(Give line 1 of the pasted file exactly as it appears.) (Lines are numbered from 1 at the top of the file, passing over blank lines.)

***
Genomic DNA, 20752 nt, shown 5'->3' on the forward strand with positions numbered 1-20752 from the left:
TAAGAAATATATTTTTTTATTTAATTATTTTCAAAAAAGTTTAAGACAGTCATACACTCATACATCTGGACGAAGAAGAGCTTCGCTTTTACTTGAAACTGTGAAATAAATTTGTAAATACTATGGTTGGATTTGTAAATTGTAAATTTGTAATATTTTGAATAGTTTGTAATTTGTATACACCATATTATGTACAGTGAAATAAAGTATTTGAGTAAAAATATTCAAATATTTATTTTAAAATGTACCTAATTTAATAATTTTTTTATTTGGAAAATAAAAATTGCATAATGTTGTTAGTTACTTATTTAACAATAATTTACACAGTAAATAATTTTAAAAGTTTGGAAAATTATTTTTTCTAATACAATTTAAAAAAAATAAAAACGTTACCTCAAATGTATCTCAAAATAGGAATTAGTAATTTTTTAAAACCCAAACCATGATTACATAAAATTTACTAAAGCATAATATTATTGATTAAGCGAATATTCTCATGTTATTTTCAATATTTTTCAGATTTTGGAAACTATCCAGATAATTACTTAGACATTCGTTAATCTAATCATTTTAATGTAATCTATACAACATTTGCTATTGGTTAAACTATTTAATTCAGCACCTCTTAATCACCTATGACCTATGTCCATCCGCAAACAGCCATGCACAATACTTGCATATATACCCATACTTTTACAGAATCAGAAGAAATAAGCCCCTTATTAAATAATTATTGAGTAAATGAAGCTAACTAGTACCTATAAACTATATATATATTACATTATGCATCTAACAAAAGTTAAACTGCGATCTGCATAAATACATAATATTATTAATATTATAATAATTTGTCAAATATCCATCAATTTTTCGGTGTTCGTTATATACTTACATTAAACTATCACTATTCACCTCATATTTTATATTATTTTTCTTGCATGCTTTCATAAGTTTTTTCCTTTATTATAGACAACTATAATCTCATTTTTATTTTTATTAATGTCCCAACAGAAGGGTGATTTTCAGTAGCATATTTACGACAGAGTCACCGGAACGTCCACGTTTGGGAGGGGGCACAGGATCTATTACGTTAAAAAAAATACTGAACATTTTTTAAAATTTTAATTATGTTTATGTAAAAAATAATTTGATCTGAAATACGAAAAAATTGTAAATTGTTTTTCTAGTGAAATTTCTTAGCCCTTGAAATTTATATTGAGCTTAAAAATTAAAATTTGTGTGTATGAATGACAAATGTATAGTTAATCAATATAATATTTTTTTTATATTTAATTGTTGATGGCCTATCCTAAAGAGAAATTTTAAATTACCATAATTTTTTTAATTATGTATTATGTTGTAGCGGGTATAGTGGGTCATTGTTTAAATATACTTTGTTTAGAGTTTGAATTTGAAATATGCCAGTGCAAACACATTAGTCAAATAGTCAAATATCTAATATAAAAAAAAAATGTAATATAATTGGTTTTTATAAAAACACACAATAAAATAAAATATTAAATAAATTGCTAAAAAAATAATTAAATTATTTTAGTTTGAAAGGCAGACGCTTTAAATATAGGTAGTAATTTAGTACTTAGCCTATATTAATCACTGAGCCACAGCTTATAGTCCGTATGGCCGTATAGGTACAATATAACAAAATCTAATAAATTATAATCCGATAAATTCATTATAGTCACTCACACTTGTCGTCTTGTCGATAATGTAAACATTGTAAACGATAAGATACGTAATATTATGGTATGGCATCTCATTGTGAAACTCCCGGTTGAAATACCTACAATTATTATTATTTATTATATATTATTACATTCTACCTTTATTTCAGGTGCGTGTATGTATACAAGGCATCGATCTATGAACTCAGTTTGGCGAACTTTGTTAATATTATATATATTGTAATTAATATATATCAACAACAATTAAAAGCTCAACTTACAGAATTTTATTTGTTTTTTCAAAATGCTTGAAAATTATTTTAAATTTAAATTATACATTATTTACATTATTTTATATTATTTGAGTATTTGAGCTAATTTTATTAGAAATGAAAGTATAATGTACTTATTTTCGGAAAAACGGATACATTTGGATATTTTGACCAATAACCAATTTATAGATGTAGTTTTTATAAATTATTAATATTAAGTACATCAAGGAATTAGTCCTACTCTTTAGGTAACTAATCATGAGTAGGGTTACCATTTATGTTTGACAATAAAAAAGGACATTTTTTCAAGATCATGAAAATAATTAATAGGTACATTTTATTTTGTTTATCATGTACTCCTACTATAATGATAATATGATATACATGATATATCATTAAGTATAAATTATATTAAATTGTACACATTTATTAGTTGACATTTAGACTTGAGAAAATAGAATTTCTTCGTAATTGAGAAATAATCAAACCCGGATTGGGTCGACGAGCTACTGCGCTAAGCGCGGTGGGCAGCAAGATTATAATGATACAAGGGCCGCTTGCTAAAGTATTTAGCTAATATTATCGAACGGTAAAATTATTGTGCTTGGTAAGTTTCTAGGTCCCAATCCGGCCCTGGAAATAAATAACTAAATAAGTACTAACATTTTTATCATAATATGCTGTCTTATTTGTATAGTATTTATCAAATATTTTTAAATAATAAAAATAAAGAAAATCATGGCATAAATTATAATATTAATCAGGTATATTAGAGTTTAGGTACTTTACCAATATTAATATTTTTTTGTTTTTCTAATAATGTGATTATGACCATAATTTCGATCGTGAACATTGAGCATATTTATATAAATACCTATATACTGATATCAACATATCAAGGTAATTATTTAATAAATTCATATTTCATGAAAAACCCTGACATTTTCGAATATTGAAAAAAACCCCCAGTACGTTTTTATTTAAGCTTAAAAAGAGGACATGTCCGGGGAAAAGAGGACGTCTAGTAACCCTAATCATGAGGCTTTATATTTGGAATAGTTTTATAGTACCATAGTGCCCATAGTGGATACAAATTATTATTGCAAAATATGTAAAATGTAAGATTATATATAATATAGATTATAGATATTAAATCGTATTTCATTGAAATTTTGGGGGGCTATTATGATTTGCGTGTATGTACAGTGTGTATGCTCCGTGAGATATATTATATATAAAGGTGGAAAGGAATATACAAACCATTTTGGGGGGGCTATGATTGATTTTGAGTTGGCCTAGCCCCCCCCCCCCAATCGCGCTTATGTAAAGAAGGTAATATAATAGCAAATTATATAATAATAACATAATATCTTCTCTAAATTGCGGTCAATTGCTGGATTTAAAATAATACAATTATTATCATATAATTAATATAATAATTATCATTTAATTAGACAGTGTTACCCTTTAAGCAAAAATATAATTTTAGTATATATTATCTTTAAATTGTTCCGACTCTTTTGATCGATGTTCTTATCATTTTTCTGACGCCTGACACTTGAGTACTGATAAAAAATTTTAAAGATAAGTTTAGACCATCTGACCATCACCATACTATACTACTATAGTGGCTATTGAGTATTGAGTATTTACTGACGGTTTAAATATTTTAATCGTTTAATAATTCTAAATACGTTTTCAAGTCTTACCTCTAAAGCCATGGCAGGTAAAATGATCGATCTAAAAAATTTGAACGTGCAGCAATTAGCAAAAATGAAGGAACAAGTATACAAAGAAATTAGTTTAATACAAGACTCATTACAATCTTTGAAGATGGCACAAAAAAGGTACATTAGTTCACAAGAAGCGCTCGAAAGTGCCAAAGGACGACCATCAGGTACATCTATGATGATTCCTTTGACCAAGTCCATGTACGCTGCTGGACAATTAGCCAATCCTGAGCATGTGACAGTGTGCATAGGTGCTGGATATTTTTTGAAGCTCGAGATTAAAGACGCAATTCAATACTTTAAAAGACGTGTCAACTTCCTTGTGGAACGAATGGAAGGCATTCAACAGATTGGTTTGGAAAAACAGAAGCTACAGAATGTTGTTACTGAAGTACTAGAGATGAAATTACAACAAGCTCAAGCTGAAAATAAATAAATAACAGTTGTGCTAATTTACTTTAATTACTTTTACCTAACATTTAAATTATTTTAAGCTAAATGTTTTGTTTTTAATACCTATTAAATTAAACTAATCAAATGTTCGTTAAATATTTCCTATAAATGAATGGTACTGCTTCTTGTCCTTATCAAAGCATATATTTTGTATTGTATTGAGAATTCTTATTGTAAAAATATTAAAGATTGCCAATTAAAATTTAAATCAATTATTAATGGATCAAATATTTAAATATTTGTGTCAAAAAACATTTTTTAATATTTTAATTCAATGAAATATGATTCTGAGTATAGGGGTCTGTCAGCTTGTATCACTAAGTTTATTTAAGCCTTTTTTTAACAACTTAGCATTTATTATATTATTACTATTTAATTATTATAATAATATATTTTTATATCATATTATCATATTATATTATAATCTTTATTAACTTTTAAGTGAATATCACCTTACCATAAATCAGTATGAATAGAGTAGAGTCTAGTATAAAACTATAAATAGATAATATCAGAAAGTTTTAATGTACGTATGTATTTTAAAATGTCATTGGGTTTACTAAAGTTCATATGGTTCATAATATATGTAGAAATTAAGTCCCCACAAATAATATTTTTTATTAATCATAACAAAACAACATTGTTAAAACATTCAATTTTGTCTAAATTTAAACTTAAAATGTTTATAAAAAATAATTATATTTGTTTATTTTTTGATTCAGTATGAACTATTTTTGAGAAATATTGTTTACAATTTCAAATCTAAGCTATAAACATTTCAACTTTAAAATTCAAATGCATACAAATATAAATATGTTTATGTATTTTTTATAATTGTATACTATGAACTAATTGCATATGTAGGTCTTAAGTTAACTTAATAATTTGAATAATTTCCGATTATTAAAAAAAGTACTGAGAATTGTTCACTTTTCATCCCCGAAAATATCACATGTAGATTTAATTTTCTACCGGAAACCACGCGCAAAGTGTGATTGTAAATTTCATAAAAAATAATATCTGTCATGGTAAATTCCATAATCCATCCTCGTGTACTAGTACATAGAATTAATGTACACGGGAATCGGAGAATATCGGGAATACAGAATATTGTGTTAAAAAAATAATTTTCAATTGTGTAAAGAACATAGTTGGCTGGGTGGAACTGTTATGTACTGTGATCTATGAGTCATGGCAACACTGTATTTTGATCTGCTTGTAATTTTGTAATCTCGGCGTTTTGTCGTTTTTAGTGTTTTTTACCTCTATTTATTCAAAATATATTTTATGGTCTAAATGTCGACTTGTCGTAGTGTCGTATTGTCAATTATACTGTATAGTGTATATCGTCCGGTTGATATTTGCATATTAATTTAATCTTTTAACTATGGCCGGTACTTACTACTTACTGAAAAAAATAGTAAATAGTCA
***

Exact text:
Genomic DNA, 20752 nt, shown 5'->3' on the forward strand with positions numbered 1-20752 from the left: